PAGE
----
Late claim motion, Claimant given tainted food while incarcerated at the Suffolk County Correctional Facility.
|Claimant short name:||DIETZ|
|Footnote (claimant name) :|
|Defendant(s):||THE STATE OF NEW YORK|
|Footnote (defendant name) :|
|Judge:||GINA M. LOPEZ-SUMMA|
|Claimant's attorney:||Desiree Dietz, Pro Se|
|Defendant's attorney:||Hon. Eric T. Schneiderman, Attorney General
By: Kimberly A. Kinirons, Assistant Attorney General
|Third-party defendant's attorney:|
|Signature date:||March 23, 2018|
|See also (multicaptioned case)|
The following papers were read and considered by the Court on this motion: Claimant's Notice of Motion; Claimant's Affidavit in Support with annexed Exhibits 1-3; Claimant's Poor Person Application; and Defendant's Affirmation in Opposition.
Claimant, Desiree Dietz, a pro se inmate, has brought this motion seeking permission to file a late claim pursuant to Court of Claims Act (CCA) § 10(6). Defendant, the State of New York, has opposed this application.
Claimant alleges that on October 28, 2015 she ingested food that was tainted with another inmate's feces while she was incarcerated at the Suffolk County Correctional Facility.
It is well settled that "[t]he Court of Claims is vested with broad discretion to grant or deny an application for permission to file a late claim" (Matter of Brown v State of New York, 6 AD3d 756, 757 ). In determining whether relief to file a late claim should be granted the Court must take into consideration the factors set forth in Court of Claims Act § 10(6) (Bay Terrace Coop. Section IV, Inc. v New York State Employees' Retirement Sys. Policemen's & Firemen's Retirement Sys., 55 NY2d 979 ). The factors are not necessarily exhaustive, nor is the presence or absence of any particular one controlling (id.). Those factors are whether the delay in filing the claim was excusable; whether the defendant had notice of the essential facts constituting the claim; whether the defendant had an opportunity to investigate; whether the defendant was substantially prejudiced; whether the claim appears to be meritorious and whether the claimant has any other available remedy. A proposed claim to be filed, containing all of the information set forth in CCA § 11, shall accompany any late claim application.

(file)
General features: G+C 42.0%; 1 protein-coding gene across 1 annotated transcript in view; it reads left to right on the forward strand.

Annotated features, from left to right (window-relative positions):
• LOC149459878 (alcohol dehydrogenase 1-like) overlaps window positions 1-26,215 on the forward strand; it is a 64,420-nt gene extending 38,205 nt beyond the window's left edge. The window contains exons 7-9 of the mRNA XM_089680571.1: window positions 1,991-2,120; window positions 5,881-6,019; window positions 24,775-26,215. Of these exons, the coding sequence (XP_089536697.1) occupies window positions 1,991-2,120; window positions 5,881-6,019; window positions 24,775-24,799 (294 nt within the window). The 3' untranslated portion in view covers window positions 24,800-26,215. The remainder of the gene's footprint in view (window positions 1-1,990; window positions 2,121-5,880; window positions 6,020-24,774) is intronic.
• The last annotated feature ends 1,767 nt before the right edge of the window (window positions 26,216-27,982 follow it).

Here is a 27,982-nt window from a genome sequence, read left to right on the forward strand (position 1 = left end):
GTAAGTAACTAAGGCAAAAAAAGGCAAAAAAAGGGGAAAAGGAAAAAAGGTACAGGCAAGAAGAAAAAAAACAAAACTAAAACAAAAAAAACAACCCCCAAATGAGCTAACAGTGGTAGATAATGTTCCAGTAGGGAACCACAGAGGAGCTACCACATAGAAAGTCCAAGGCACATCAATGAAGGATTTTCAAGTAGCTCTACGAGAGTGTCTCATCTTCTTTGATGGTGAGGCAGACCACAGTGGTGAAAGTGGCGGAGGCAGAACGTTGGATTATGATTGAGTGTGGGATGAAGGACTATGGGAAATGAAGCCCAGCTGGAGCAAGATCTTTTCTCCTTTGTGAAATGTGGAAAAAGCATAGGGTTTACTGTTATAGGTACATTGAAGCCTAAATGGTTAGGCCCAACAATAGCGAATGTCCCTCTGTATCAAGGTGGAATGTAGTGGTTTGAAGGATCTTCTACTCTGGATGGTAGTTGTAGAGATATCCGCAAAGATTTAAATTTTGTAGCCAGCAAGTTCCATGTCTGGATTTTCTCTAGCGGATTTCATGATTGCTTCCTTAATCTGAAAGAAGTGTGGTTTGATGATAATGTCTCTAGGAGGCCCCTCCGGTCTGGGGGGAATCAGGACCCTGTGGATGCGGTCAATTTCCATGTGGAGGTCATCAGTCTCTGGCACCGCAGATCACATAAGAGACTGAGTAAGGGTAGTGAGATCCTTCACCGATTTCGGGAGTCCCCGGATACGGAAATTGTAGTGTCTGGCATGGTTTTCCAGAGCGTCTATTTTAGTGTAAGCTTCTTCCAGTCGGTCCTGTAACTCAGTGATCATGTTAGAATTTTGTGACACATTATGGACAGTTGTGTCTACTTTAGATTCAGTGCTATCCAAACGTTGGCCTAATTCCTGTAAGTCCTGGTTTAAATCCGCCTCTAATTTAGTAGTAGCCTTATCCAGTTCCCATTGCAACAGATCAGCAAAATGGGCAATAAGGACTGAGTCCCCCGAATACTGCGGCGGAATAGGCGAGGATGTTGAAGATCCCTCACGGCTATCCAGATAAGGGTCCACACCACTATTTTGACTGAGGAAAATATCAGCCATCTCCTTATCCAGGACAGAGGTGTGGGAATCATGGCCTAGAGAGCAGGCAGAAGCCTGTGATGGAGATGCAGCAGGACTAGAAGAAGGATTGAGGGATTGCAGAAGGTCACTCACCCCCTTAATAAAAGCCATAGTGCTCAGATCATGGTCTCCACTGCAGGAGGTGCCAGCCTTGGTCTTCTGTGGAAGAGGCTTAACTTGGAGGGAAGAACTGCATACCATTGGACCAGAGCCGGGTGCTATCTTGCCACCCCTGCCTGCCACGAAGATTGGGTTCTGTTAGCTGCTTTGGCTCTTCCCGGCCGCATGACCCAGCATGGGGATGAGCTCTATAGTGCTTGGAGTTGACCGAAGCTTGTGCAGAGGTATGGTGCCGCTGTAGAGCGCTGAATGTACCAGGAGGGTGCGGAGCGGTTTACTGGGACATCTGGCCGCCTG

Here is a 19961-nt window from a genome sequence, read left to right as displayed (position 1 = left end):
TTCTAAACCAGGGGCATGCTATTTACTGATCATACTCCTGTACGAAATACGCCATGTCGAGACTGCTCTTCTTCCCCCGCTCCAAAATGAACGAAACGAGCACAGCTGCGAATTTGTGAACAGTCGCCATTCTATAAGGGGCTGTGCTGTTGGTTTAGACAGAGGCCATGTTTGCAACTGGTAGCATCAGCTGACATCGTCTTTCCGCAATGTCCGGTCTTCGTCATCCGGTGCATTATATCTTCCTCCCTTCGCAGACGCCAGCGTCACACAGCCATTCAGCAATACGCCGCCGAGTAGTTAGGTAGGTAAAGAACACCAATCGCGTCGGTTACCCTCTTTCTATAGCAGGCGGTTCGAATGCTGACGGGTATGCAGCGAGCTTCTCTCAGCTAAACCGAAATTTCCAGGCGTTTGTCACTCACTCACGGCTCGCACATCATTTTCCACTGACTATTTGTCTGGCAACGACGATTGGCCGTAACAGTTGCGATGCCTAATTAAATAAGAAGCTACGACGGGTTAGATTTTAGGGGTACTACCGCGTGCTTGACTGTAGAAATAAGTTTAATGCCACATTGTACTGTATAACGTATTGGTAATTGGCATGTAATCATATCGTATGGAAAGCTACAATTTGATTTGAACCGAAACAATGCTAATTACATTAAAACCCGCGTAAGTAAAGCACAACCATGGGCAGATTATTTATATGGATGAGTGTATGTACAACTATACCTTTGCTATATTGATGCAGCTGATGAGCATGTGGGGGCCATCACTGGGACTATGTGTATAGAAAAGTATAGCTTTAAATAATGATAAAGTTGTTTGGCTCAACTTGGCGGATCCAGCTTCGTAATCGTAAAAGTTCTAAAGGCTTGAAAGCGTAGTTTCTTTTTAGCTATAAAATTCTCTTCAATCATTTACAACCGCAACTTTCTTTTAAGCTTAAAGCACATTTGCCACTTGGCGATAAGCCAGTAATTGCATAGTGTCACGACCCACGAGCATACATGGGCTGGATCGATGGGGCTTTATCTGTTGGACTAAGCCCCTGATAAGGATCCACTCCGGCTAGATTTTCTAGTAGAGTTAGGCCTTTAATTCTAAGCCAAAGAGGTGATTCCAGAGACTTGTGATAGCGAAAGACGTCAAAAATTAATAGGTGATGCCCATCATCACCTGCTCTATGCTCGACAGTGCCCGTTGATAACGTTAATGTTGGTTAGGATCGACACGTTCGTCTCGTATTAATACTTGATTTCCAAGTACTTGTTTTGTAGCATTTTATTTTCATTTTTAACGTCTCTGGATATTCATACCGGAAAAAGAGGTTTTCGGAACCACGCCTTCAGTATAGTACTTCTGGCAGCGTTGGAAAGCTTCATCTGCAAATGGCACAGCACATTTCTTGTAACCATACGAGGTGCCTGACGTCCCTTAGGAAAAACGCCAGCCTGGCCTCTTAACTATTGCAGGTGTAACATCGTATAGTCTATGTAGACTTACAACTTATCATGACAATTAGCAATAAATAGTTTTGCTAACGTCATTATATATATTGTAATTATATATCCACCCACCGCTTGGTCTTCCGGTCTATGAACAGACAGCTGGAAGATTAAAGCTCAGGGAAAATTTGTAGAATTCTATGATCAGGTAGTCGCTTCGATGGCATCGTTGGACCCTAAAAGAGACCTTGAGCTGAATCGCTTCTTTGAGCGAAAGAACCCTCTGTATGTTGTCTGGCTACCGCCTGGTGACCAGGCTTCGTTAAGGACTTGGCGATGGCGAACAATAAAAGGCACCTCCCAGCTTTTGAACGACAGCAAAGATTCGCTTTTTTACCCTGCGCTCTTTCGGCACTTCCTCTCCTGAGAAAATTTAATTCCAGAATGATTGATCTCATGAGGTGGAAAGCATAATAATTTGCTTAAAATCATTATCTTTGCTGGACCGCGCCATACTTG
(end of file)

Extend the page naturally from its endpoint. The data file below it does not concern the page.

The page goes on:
The most significant issue to be considered is that of merit. To permit the filing of a legally deficient claim would be an exercise in futility (Savino v State of New York, 199 AD2d 254 [2d Dept 1993]).
Claimant has failed to establish that the claim is meritorious. Suffolk County Correctional Facility is not included in the designation of state correctional facilities set forth in Part 100, Volume 7 of the Codes, Rules and Regulations of the State of New York, and it is not owned, operated or maintained by the State of New York. The Court of Claims is a court of limited jurisdiction wherein actions are primarily brought seeking monetary damages against the State of New York (see CCA § 9). Thus, this Court does not have jurisdiction over claims brought against non-State entities such as the Suffolk County Correctional Facility (see generally Ross v County of Suffolk, 84 AD3d 775 [2d Dept 2011]; Catterson v Suffolk County Dept. of Health Servs., 49 AD3d 792 [2d Dept 2008]).
Therefore, based upon the foregoing, claimant's motion to file a late claim is denied.
March 23, 2018
Hauppauge, New York
GINA M. LOPEZ-SUMMA
Judge of the Court of Claims